A movie log formerly known as Bookishness / By Charles Matthews

"Dazzled by so many and such marvelous inventions, the people of Macondo ... became indignant over the living images that the prosperous merchant Bruno Crespi projected in the theater with the lion-head ticket windows, for a character who had died and was buried in one film and for whose misfortune tears had been shed would reappear alive and transformed into an Arab in the next one. The audience, who had paid two cents apiece to share the difficulties of the actors, would not tolerate that outlandish fraud and they broke up the seats. The mayor, at the urging of Bruno Crespi, explained in a proclamation that the cinema was a machine of illusions that did not merit the emotional outbursts of the audience. With that discouraging explanation many ... decided not to return to the movies, considering that they already had too many troubles of their own to weep over the acted-out misfortunes of imaginary beings."
--Gabriel García Márquez, One Hundred Years of Solitude

Saturday, October 8, 2016

Rosemary's Baby (Roman Polanski, 1968)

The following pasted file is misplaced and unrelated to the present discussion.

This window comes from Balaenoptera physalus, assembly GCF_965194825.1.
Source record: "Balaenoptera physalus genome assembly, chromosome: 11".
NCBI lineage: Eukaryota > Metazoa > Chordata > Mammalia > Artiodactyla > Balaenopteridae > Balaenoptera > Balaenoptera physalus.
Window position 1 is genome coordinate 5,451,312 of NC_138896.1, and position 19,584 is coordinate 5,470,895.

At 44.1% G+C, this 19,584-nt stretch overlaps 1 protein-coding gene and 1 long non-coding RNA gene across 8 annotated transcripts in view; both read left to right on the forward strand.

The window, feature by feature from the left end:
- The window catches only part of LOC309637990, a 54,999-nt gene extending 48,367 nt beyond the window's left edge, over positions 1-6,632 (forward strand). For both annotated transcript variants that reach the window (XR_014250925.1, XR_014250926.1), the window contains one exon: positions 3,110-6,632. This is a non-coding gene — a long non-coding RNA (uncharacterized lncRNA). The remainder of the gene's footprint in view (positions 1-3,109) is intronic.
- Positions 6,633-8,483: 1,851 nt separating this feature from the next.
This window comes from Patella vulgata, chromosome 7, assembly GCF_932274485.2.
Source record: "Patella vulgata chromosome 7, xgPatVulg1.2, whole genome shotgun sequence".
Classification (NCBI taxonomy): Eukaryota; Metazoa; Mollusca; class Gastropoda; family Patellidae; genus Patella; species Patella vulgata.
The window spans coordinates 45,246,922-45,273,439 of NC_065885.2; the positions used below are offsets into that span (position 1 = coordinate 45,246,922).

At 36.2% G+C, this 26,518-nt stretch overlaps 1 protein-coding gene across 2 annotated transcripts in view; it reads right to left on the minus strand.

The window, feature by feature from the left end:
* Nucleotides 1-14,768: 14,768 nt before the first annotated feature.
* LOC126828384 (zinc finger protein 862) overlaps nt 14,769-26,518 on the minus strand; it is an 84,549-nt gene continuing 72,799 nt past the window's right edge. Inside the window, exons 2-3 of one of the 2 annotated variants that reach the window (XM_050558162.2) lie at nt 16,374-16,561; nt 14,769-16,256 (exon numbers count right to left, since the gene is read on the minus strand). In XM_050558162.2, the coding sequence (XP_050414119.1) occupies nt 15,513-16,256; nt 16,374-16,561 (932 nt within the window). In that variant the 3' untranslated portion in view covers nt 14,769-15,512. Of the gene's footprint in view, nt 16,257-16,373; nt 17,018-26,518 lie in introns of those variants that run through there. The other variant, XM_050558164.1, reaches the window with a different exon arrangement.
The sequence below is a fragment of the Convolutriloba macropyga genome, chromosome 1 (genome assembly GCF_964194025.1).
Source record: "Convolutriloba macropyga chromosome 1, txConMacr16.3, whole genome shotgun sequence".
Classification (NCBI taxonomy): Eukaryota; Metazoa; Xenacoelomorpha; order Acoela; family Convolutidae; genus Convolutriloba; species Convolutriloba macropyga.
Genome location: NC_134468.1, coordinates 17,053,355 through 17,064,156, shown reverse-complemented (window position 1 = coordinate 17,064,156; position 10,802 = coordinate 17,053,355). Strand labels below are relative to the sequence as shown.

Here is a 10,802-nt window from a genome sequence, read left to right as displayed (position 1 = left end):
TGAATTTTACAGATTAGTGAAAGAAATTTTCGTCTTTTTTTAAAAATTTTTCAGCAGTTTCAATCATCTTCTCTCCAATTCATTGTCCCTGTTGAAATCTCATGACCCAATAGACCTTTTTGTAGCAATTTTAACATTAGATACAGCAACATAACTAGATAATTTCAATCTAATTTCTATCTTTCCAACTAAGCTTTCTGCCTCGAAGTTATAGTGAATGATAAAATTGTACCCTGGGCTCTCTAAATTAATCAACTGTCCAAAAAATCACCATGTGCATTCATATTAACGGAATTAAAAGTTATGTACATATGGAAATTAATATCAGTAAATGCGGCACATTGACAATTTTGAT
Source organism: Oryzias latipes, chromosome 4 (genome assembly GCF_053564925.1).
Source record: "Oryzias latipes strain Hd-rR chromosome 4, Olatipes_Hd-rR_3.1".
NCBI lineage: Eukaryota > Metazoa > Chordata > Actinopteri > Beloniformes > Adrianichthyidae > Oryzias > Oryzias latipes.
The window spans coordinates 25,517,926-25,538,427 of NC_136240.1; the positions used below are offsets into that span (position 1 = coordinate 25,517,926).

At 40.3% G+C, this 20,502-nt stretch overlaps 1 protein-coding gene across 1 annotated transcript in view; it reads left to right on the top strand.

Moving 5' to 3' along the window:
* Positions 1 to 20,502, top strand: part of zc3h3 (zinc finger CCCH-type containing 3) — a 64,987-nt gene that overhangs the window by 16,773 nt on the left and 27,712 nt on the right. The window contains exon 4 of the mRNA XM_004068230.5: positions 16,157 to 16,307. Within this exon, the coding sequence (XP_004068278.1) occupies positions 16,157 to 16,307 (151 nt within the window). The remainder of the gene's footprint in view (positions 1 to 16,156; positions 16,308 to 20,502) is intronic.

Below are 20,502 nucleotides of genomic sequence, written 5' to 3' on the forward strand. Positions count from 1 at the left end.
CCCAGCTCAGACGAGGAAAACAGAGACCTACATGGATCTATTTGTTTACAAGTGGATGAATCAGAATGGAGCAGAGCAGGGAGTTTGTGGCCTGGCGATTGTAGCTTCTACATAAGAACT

I'm not boasting when I say that horror movies don't scare me. Sometimes I wish they did -- I'm missing out on the fun. It's just that since I learned to watch films analytically, studying performance and camerawork and storytelling, I usually see through the formulas of genre films. I know, for example, how to anticipate the surprises when you think that everything's okay and suddenly it isn't anymore -- e.g., the shocker moments in Wait Until Dark (Terence Young, 1967) or Carrie (Brian De Palma, 1976). The best I can hope for from a scary movie is to feel unsettled, which is what Rosemary's Baby does to me. I've seen it often enough to know where it's going, but when it arrives -- especially in the conception scene and in the final reveal -- I invariably suspend my analysis long enough to be drawn in. As director and screenwriter, Roman Polanski is a master, providing lovely, creepy bits like the figures that tiptoe across the background in the scene in which Rosemary (Mia Farrow) thinks she's alone in the apartment. But to my mind the film succeeds mostly because of Farrow's performance: She brings just the right amount of vulnerability to the role -- she doesn't even need the makeup-induced pallor to convince us that she is prey to something terrible. It always strikes me as odd that she has never earned an Oscar nomination. But all the performances in Rosemary's Baby are top-notch, starting with the one that did win an Oscar, Ruth Gordon's deliciously vulgar Minnie Castevet, who pronounces "pregnant" as if it had three syllables. John Cassavetes succeeds in the difficult role of Guy, Rosemary's husband; he has to be plausible as the sympathetic, loving spouse at the start -- giving in to Rosemary's desire for the fatal apartment -- but just abrasive enough with his wisecracks to suggest the cynicism and careerism that leads him to sell his soul to the devil-worshipers. Ralph Bellamy also has to be plausibly caring as Dr. Sapirstein to convince Rosemary and the audience that he's on the right side, while also preparing us for later revelations. Bellamy had a long and interesting career, from the schnook who gets the girl taken away from him by Cary Grant in The Awful Truth (Leo McCarey, 1937) and His Girl Friday (Howard Hawks, 1941), to the distinguished, gentlemanly, but sometimes sinister character in films like Trading Places (John Landis, 1983) and Pretty Woman (Garry Marshall, 1990). It's also good to see other veteran actors -- Sidney Blackmer, Elisha Cook Jr., and even that well-cured ham Maurice Evans -- doing fine ensemble work. Richard Sylbert's production design makes the most of the spooky gothic apartment house -- the exteriors are of the Dakota, but the interiors are sets. And Krzysztof Komeda, who had worked with Polanski in Poland, provides a score that's atmospheric without being overstated -- until it needs to be.